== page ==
When the vinyl type block copolymer having as one component thereof a vinyl monomer possessing a perfluoroalkyl side chain is used as a hydrophobic resin, a solution having the vinyl type block copolymer dissolved therein in a concentration of 1 to 10% by weight, preferably 3 to 5% by weight, is used for contact with the porous membranes. As the solvent to be used for this solution, though any of the solvents enumerated above can be adopted, it is preferable to adopt one member or a mixture of two or more members of the group aforementioned of ketones or a mixture of a ketone with an alcohol. Since it is necessary to control the vaporization of the solvent for the sake of the formation of a coating, it is proper to use a mixed solvent such as, for example, a 4/6 (volumertric ratio) mixture of methylethyl ketone/methylisobutyl ketone or a (4/6)10 (volumetric ratio) mixture of methylethyl ketone/methyl isobutyl ketone)/ethanol. When a silicone rubber such as, for example, the polymer of vinyl methyl siloxane and methyl hydrogen siloxane is used as the hydrophobic resin, a solution having the silicone rubber dissolved therein in a concentration in the range of 5 to 80% by weight, preferably 20 to 70% by weight, is used for contact with the porous membranes. This solution is left reacting and curing at a temperature in the range of 20° to 80° C., to produce a coating 6. Typical examples of the solvent usable for this solution include benzene toluene, xylene, hexane, dichloromethane, methylethyl ketone, difluoroethane, ethyl acetate, trichloroethane, and mixtures thereof. The solution, as a curing cross-linker, contains a platinum family metal in the form of element, oxide, or compound, as represented by chloroplatinic acid. Where the silicone rubber used alone has too high viscosity to permit smooth flow of the solution inside the interiors of the hollow fibers, the silicone rubber may be used in combination with a silicone oil (liquid component) such as dimethyl silicone oil, methylphenyl silicone oil, methyl chlorophenyl silicone oil, or branched dimethyl silicone oil in proportions such that the weight ratio of silicone rubber (solid component): silicone oil (liquid component) will fall approximately in the range of 2:8 to 8:2. Typical examples of the cleaning liquid usable herein embrace combinations of toluene with propylene glycol, toluene with dipropylene glycol, dichloromethane with diethylene glycol, dichloroethane with ethylene glycol, methylethyl ketone with ethylene glycol and the like.

The coating of the resin to be formed on at least the surface of the porous hydrophobic gas-exchange membrane 2 intended for exposure to blood as illustrated in FIG. 4B has a wall thickness approximately in the range of 0.001 to 10 μm, preferably 0.001 to 5 μm. If this wall thickness exceeds 10 μm, there is the possibility that the gas-exchange ability of the gas-exchange membrane 2 will be degraded and, in the case of the gas-exchange membrane which is in the shape of a hollow fiber, the flow path for blood will be contracted.

In the case of this method of manufacture, the additional treatment for impartation of hydrophobicity essentially involved in the case of the preceding method of manufacture is not required even when the minute particles blocking the minute pores of the gas-exchange membranes 2 are made of such a hydrophilic substance as silica because the surfaces intended for exposure to blood are covered with the coating 6 of biocompatible hydrophobic resin.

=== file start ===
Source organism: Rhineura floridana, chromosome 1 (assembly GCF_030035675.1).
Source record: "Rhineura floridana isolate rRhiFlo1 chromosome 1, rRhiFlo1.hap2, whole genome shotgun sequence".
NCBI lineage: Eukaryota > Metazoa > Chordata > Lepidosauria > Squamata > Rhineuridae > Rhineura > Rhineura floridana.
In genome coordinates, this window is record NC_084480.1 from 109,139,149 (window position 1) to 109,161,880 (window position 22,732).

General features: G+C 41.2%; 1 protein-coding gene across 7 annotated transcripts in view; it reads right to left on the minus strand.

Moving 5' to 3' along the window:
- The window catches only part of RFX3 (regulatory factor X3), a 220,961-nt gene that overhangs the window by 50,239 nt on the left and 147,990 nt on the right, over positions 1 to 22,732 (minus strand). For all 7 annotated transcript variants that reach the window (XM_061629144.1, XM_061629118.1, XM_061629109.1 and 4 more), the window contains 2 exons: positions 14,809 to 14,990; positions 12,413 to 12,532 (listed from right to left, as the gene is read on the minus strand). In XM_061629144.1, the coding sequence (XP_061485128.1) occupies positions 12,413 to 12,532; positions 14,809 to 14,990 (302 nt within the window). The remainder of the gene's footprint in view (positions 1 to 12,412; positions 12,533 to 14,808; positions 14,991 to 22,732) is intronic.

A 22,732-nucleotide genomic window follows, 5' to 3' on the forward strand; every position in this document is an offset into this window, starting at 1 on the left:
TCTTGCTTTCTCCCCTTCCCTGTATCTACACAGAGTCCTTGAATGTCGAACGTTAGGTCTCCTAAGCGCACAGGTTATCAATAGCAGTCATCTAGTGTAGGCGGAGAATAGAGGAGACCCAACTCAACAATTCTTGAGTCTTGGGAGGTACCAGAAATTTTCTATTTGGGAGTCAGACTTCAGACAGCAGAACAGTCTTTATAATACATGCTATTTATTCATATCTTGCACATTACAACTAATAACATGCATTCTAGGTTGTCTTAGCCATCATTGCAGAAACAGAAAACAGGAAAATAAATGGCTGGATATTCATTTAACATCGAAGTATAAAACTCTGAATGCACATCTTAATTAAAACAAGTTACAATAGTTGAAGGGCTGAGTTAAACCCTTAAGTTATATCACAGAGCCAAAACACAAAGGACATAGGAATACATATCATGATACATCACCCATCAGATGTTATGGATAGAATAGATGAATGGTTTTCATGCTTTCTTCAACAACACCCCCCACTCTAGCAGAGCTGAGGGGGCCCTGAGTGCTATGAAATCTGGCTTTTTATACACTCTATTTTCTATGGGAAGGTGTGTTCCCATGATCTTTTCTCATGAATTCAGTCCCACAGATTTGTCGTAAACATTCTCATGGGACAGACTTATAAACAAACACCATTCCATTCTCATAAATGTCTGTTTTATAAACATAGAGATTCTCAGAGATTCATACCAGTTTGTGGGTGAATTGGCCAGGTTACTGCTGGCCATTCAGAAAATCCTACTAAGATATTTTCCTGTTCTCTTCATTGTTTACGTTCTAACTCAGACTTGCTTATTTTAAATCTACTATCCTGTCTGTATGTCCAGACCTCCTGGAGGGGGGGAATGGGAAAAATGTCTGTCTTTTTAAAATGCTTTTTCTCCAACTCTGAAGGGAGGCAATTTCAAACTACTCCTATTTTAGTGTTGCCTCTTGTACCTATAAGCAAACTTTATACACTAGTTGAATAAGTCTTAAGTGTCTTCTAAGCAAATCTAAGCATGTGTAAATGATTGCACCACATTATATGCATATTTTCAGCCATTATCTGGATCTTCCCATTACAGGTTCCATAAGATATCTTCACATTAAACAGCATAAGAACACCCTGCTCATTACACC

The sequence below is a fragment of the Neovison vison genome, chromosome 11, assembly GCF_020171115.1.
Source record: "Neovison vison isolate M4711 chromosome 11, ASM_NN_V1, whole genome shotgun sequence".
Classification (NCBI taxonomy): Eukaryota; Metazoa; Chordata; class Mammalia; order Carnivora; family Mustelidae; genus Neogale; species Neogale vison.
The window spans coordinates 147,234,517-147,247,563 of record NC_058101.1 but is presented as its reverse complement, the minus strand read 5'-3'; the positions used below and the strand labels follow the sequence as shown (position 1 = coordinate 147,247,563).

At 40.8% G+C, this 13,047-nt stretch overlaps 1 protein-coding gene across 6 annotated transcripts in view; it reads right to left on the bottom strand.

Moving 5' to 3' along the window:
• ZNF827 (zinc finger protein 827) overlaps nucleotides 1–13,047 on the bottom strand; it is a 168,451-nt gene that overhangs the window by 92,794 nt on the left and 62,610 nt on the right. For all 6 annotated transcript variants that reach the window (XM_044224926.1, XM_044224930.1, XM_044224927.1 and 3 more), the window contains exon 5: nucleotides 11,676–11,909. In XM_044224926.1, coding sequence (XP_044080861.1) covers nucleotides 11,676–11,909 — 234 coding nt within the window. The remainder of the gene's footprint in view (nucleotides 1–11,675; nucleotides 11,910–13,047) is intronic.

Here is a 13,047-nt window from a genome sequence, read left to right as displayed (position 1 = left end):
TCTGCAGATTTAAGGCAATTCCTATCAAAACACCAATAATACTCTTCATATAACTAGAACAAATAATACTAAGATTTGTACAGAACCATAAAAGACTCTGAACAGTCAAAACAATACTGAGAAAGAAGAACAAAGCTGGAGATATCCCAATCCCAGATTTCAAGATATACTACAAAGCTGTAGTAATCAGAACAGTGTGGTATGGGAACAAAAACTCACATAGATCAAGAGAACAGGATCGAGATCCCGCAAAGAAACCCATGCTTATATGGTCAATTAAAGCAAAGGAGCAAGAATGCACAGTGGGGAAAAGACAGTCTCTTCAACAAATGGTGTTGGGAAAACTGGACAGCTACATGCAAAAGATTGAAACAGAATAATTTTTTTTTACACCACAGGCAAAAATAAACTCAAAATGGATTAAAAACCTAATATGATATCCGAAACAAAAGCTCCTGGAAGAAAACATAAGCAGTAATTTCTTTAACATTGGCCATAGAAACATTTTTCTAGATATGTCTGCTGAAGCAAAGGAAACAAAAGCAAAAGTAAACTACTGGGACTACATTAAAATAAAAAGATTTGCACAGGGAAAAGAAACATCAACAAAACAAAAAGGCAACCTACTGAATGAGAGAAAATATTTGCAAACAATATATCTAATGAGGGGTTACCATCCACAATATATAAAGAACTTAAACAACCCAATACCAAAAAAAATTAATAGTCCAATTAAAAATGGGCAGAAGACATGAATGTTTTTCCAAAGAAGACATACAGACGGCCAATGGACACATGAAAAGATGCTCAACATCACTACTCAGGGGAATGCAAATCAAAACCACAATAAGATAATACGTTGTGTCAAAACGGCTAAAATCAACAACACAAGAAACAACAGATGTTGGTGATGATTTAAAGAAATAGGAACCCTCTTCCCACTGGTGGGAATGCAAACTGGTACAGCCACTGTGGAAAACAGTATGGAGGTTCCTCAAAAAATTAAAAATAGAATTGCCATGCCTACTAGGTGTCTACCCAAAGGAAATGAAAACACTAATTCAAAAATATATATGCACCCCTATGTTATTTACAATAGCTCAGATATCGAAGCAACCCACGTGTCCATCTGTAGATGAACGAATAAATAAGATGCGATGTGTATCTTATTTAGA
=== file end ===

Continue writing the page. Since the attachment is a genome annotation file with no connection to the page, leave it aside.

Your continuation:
The manufacture of the membrane type artificial lung of this invention can be carried out by either of the methods described above. In either case, the procedure can be carried out before the artificial lung is assembled. Preferably, it is carried out after module assembly.

In the membrane type artificial lung of this invention obtained as described above, the air flux is desired to be not more than 500 ml/min.m2.mmHg, preferably not more than 100 ml/min.m2.mmHg. If the air flux exceeds 500 ml/min.m2.mmHg, there is the possibility that the artificial lung will suffer from leakage of blood plasma during the course of a protracted use in blood circulation.

FIG. 7 illustrates the state in which a hollow fiber membrane type artificial lung as one embodiment of this invention is assembled. The hollow fiber membrane type artificial lung 11 is provided with a housing 15. This housing comprises a cylindrical housing body 16 and annular externally threaded fitting covers 17, 18 disposed one each at the opposite ends of the annular housing body 16. Inside the housing 15, a multiplicity of, specifically 10,000 to 60,000 hollow fiber gas-exchange membranes 2 having the minute pores thereof blocked with extremely minute particles as described above are parallelly disposed along the direction of length of the housing 15 as mutually separated and spread throughout the entire cross-sectional area of the housing 15. The opposite ends of the gas-exchange membranes 2 are water-tightly supported in position respectively with bulkheads 19, 20 inside the fixing covers 17, 18 in such a manner that their openings will remain intact.

The bulkheads 19, 20 form an oxygen chamber 21, a chamber for transfer of a first substance, jointly with the outer surfaces of the gas-exchange membranes 2 and the inner surface of the housing 15, block the oxygen chamber 21, and separate the oxygen chamber 21 from a space for passage of blood (not shown), a space for flow of a second substance, which is formed inside the aforementioned gas-exchange membranes 2.

The fixing cover 17 is provided with an inlet 22 for feeding oxygen as the fluid for transfer of the first substance. The other fixing cover 18 is provided with an outlet 23 for discharging oxygen.